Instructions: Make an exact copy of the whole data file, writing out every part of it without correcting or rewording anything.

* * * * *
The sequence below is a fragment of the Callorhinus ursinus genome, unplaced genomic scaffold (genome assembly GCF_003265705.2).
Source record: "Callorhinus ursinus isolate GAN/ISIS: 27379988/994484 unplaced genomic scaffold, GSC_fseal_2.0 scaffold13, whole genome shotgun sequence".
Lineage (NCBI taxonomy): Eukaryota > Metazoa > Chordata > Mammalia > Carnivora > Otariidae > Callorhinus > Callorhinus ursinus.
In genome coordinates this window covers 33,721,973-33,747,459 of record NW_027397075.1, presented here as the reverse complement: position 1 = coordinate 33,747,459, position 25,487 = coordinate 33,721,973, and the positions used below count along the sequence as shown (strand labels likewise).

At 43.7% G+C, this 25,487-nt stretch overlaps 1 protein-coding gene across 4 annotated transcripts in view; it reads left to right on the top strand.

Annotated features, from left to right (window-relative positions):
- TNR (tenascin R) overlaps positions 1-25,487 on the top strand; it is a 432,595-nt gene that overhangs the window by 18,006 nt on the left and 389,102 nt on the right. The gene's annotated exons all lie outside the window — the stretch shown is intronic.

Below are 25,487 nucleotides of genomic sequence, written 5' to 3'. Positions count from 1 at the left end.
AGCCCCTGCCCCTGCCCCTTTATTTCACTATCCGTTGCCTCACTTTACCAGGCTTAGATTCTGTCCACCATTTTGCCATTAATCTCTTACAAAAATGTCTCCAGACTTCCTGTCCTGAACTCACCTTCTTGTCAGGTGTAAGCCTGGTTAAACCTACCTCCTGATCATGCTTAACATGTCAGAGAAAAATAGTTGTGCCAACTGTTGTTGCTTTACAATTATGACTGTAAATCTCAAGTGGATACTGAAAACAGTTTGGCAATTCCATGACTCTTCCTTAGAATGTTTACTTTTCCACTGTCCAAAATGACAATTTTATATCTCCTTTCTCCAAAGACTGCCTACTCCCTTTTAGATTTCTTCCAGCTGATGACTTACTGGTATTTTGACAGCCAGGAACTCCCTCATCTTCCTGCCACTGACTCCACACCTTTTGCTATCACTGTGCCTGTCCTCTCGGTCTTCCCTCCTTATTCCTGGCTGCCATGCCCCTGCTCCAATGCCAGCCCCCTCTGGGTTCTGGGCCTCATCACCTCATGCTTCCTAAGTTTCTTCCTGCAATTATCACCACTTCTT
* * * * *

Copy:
The sequence below is a fragment of the Callorhinus ursinus genome, unplaced genomic scaffold (genome assembly GCF_003265705.2).
Source record: "Callorhinus ursinus isolate GAN/ISIS: 27379988/994484 unplaced genomic scaffold, GSC_fseal_2.0 scaffold13, whole genome shotgun sequence".
Lineage (NCBI taxonomy): Eukaryota > Metazoa > Chordata > Mammalia > Carnivora > Otariidae > Callorhinus > Callorhinus ursinus.
In genome coordinates this window covers 33,721,973-33,747,459 of record NW_027397075.1, presented here as the reverse complement: position 1 = coordinate 33,747,459, position 25,487 = coordinate 33,721,973, and the positions used below count along the sequence as shown (strand labels likewise).

At 43.7% G+C, this 25,487-nt stretch overlaps 1 protein-coding gene across 4 annotated transcripts in view; it reads left to right on the top strand.

Annotated features, from left to right (window-relative positions):
- TNR (tenascin R) overlaps positions 1-25,487 on the top strand; it is a 432,595-nt gene that overhangs the window by 18,006 nt on the left and 389,102 nt on the right. The gene's annotated exons all lie outside the window — the stretch shown is intronic.

Below are 25,487 nucleotides of genomic sequence, written 5' to 3'. Positions count from 1 at the left end.
AGCCCCTGCCCCTGCCCCTTTATTTCACTATCCGTTGCCTCACTTTACCAGGCTTAGATTCTGTCCACCATTTTGCCATTAATCTCTTACAAAAATGTCTCCAGACTTCCTGTCCTGAACTCACCTTCTTGTCAGGTGTAAGCCTGGTTAAACCTACCTCCTGATCATGCTTAACATGTCAGAGAAAAATAGTTGTGCCAACTGTTGTTGCTTTACAATTATGACTGTAAATCTCAAGTGGATACTGAAAACAGTTTGGCAATTCCATGACTCTTCCTTAGAATGTTTACTTTTCCACTGTCCAAAATGACAATTTTATATCTCCTTTCTCCAAAGACTGCCTACTCCCTTTTAGATTTCTTCCAGCTGATGACTTACTGGTATTTTGACAGCCAGGAACTCCCTCATCTTCCTGCCACTGACTCCACACCTTTTGCTATCACTGTGCCTGTCCTCTCGGTCTTCCCTCCTTATTCCTGGCTGCCATGCCCCTGCTCCAATGCCAGCCCCCTCTGGGTTCTGGGCCTCATCACCTCATGCTTCCTAAGTTTCTTCCTGCAATTATCACCACTTCTT